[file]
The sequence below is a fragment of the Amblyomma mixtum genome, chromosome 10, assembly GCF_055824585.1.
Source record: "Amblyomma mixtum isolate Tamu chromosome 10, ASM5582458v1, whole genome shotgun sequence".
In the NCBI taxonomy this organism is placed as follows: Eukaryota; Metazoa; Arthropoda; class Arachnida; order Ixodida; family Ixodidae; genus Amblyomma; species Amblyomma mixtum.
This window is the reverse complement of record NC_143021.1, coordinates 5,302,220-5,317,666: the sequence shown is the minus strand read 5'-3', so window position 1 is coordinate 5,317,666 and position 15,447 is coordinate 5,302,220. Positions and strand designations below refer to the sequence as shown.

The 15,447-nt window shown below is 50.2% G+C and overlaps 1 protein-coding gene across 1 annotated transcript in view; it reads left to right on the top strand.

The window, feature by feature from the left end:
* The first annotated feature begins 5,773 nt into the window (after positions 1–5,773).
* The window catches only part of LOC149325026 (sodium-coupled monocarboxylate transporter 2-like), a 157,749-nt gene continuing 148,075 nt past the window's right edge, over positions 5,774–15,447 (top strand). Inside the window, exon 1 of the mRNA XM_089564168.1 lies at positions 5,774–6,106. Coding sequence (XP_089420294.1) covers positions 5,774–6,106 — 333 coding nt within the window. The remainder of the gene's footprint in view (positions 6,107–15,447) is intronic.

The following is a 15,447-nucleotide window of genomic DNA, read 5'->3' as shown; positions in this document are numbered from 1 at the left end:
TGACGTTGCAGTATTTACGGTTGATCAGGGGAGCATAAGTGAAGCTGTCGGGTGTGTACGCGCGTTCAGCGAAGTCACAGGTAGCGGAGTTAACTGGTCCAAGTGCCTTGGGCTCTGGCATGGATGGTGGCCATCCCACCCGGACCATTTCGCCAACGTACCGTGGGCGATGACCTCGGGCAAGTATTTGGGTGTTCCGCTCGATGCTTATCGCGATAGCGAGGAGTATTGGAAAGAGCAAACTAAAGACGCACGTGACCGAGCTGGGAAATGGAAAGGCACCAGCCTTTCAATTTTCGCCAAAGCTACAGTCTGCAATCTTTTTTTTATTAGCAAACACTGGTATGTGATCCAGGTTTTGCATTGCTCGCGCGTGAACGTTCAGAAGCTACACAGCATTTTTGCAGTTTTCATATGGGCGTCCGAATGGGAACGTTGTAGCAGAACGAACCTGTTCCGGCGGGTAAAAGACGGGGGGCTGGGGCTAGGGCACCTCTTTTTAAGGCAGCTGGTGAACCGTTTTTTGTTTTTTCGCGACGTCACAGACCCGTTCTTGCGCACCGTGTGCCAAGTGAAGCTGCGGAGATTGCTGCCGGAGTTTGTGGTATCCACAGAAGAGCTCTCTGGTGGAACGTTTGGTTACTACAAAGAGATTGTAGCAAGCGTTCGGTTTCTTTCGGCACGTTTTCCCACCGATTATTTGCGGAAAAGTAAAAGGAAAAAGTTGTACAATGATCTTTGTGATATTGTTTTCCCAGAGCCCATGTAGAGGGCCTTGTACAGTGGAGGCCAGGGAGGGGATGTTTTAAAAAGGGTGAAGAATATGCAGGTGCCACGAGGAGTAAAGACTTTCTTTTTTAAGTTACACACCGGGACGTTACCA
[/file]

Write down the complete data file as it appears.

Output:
The sequence below is a fragment of the Amblyomma mixtum genome, chromosome 10, assembly GCF_055824585.1.
Source record: "Amblyomma mixtum isolate Tamu chromosome 10, ASM5582458v1, whole genome shotgun sequence".
In the NCBI taxonomy this organism is placed as follows: Eukaryota; Metazoa; Arthropoda; class Arachnida; order Ixodida; family Ixodidae; genus Amblyomma; species Amblyomma mixtum.
This window is the reverse complement of record NC_143021.1, coordinates 5,302,220-5,317,666: the sequence shown is the minus strand read 5'-3', so window position 1 is coordinate 5,317,666 and position 15,447 is coordinate 5,302,220. Positions and strand designations below refer to the sequence as shown.

The 15,447-nt window shown below is 50.2% G+C and overlaps 1 protein-coding gene across 1 annotated transcript in view; it reads left to right on the top strand.

The window, feature by feature from the left end:
* The first annotated feature begins 5,773 nt into the window (after positions 1–5,773).
* The window catches only part of LOC149325026 (sodium-coupled monocarboxylate transporter 2-like), a 157,749-nt gene continuing 148,075 nt past the window's right edge, over positions 5,774–15,447 (top strand). Inside the window, exon 1 of the mRNA XM_089564168.1 lies at positions 5,774–6,106. Coding sequence (XP_089420294.1) covers positions 5,774–6,106 — 333 coding nt within the window. The remainder of the gene's footprint in view (positions 6,107–15,447) is intronic.

The following is a 15,447-nucleotide window of genomic DNA, read 5'->3' as shown; positions in this document are numbered from 1 at the left end:
TGACGTTGCAGTATTTACGGTTGATCAGGGGAGCATAAGTGAAGCTGTCGGGTGTGTACGCGCGTTCAGCGAAGTCACAGGTAGCGGAGTTAACTGGTCCAAGTGCCTTGGGCTCTGGCATGGATGGTGGCCATCCCACCCGGACCATTTCGCCAACGTACCGTGGGCGATGACCTCGGGCAAGTATTTGGGTGTTCCGCTCGATGCTTATCGCGATAGCGAGGAGTATTGGAAAGAGCAAACTAAAGACGCACGTGACCGAGCTGGGAAATGGAAAGGCACCAGCCTTTCAATTTTCGCCAAAGCTACAGTCTGCAATCTTTTTTTTATTAGCAAACACTGGTATGTGATCCAGGTTTTGCATTGCTCGCGCGTGAACGTTCAGAAGCTACACAGCATTTTTGCAGTTTTCATATGGGCGTCCGAATGGGAACGTTGTAGCAGAACGAACCTGTTCCGGCGGGTAAAAGACGGGGGGCTGGGGCTAGGGCACCTCTTTTTAAGGCAGCTGGTGAACCGTTTTTTGTTTTTTCGCGACGTCACAGACCCGTTCTTGCGCACCGTGTGCCAAGTGAAGCTGCGGAGATTGCTGCCGGAGTTTGTGGTATCCACAGAAGAGCTCTCTGGTGGAACGTTTGGTTACTACAAAGAGATTGTAGCAAGCGTTCGGTTTCTTTCGGCACGTTTTCCCACCGATTATTTGCGGAAAAGTAAAAGGAAAAAGTTGTACAATGATCTTTGTGATATTGTTTTCCCAGAGCCCATGTAGAGGGCCTTGTACAGTGGAGGCCAGGGAGGGGATGTTTTAAAAAGGGTGAAGAATATGCAGGTGCCACGAGGAGTAAAGACTTTCTTTTTTAAGTTACACACCGGGACGTTACCA